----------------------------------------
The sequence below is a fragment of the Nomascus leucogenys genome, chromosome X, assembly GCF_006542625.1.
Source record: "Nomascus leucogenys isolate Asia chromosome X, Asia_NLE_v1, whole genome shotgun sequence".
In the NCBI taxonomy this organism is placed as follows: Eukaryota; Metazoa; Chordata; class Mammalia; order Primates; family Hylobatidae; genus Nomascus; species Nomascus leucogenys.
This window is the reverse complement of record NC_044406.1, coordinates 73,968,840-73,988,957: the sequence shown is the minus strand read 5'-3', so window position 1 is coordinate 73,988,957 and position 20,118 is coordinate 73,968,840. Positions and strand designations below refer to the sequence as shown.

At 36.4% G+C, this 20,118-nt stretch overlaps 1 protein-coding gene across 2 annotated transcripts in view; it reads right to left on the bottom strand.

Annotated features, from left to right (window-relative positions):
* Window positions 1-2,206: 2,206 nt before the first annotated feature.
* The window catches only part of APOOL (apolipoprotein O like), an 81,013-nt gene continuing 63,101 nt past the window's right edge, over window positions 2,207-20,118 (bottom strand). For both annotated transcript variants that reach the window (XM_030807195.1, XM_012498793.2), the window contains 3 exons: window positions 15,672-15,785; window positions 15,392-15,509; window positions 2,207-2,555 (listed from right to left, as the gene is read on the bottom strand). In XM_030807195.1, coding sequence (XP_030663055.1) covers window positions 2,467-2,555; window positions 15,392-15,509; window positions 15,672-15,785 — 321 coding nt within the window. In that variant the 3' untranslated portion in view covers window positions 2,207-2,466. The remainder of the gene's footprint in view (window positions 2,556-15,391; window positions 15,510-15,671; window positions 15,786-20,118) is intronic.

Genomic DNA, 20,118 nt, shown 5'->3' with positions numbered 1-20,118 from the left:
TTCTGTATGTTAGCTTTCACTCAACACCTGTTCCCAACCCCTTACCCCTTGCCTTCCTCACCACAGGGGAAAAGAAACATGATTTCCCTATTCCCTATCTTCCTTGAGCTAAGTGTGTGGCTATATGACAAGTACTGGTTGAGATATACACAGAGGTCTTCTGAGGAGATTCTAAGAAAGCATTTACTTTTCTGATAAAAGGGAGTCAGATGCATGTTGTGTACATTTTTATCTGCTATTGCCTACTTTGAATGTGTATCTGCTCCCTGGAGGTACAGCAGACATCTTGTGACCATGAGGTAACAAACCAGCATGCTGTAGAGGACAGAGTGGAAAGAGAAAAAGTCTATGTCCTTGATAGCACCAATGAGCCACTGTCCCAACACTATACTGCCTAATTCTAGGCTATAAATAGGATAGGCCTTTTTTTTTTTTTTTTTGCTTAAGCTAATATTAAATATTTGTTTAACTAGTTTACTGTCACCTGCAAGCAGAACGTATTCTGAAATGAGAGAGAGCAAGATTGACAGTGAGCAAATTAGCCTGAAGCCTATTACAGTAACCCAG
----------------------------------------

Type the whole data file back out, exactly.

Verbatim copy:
The sequence below is a fragment of the Nomascus leucogenys genome, chromosome X, assembly GCF_006542625.1.
Source record: "Nomascus leucogenys isolate Asia chromosome X, Asia_NLE_v1, whole genome shotgun sequence".
In the NCBI taxonomy this organism is placed as follows: Eukaryota; Metazoa; Chordata; class Mammalia; order Primates; family Hylobatidae; genus Nomascus; species Nomascus leucogenys.
This window is the reverse complement of record NC_044406.1, coordinates 73,968,840-73,988,957: the sequence shown is the minus strand read 5'-3', so window position 1 is coordinate 73,988,957 and position 20,118 is coordinate 73,968,840. Positions and strand designations below refer to the sequence as shown.

At 36.4% G+C, this 20,118-nt stretch overlaps 1 protein-coding gene across 2 annotated transcripts in view; it reads right to left on the bottom strand.

Annotated features, from left to right (window-relative positions):
* Window positions 1-2,206: 2,206 nt before the first annotated feature.
* The window catches only part of APOOL (apolipoprotein O like), an 81,013-nt gene continuing 63,101 nt past the window's right edge, over window positions 2,207-20,118 (bottom strand). For both annotated transcript variants that reach the window (XM_030807195.1, XM_012498793.2), the window contains 3 exons: window positions 15,672-15,785; window positions 15,392-15,509; window positions 2,207-2,555 (listed from right to left, as the gene is read on the bottom strand). In XM_030807195.1, coding sequence (XP_030663055.1) covers window positions 2,467-2,555; window positions 15,392-15,509; window positions 15,672-15,785 — 321 coding nt within the window. In that variant the 3' untranslated portion in view covers window positions 2,207-2,466. The remainder of the gene's footprint in view (window positions 2,556-15,391; window positions 15,510-15,671; window positions 15,786-20,118) is intronic.

Genomic DNA, 20,118 nt, shown 5'->3' with positions numbered 1-20,118 from the left:
TTCTGTATGTTAGCTTTCACTCAACACCTGTTCCCAACCCCTTACCCCTTGCCTTCCTCACCACAGGGGAAAAGAAACATGATTTCCCTATTCCCTATCTTCCTTGAGCTAAGTGTGTGGCTATATGACAAGTACTGGTTGAGATATACACAGAGGTCTTCTGAGGAGATTCTAAGAAAGCATTTACTTTTCTGATAAAAGGGAGTCAGATGCATGTTGTGTACATTTTTATCTGCTATTGCCTACTTTGAATGTGTATCTGCTCCCTGGAGGTACAGCAGACATCTTGTGACCATGAGGTAACAAACCAGCATGCTGTAGAGGACAGAGTGGAAAGAGAAAAAGTCTATGTCCTTGATAGCACCAATGAGCCACTGTCCCAACACTATACTGCCTAATTCTAGGCTATAAATAGGATAGGCCTTTTTTTTTTTTTTTTTGCTTAAGCTAATATTAAATATTTGTTTAACTAGTTTACTGTCACCTGCAAGCAGAACGTATTCTGAAATGAGAGAGAGCAAGATTGACAGTGAGCAAATTAGCCTGAAGCCTATTACAGTAACCCAG